SB Member -- Steve Nelson:  Steve Nelson      We need to do whatever we can do to help stimulate growth and anything else we can do in our county. Impact fees are a very small portion of what we bring in. If we had these years ago, we wouldn’t be in the shape we are. Impact fees, as a concept, I support. As far as what we need to do right now to help get growth in our county, I support Mr. Williams. If we do away with them now, we need to look at bringing them back when it’s appropriate.

Charles MaxwellSB Member -- Charles Maxwell:    We rode that bubble like everybody else, but we borrowed twenty-seven million dollars based on that bubble and we’re paying that off and this money here is going to help in that regard... What data do we have to support the thesis that this is what’s causing construction to diminish in this county?

Commissioner Williams:     I really don’t think we need data to back up what we’re saying. Do I think that waiving the impact fee, that Columbia County going to boom? No, I do not, but I do believe that there are situations where a person might take that opportunity to build a house by saving that three thousand dollars ... Statistics, I doubt they would even add up, it’s more of a perception that verify that fact.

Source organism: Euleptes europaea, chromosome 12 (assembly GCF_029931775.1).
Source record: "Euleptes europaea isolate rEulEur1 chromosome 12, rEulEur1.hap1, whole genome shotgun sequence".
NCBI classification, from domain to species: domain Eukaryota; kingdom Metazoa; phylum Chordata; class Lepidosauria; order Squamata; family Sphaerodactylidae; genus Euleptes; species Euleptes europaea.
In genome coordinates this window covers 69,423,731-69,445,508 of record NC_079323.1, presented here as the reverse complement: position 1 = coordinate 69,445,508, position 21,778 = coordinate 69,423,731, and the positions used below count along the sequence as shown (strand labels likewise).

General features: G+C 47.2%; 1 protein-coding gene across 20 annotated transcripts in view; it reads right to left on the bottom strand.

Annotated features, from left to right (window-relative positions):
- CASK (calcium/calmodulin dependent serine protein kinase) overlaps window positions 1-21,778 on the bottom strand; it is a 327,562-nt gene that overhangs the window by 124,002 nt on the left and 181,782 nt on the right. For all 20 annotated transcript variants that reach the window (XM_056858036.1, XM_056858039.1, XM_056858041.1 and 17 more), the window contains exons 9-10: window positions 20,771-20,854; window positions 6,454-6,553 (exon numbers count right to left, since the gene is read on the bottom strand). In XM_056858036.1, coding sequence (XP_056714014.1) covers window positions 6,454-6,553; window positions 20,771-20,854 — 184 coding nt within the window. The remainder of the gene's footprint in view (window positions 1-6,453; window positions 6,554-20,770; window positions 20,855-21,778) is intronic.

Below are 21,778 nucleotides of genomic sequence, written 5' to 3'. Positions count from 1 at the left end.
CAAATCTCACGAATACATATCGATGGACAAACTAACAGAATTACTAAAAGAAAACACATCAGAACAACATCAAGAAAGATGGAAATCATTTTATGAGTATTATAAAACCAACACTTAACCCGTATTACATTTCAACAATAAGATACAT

Mr. Nelson:   Explained that he thought, “The impact fees were not what brought the number of permit applications down.”

Linard JohnsonSB Member – Linard Johnson:      (Mr. Johnson claimed that the three thousand dollar impact fee is keeping folks from qualifying for loans). We’re going to have to do something as leaders in this community so that people do have the opportunity to purchase a home ... We all are going to have to do something to contribute to getting the housing industry back on its feet.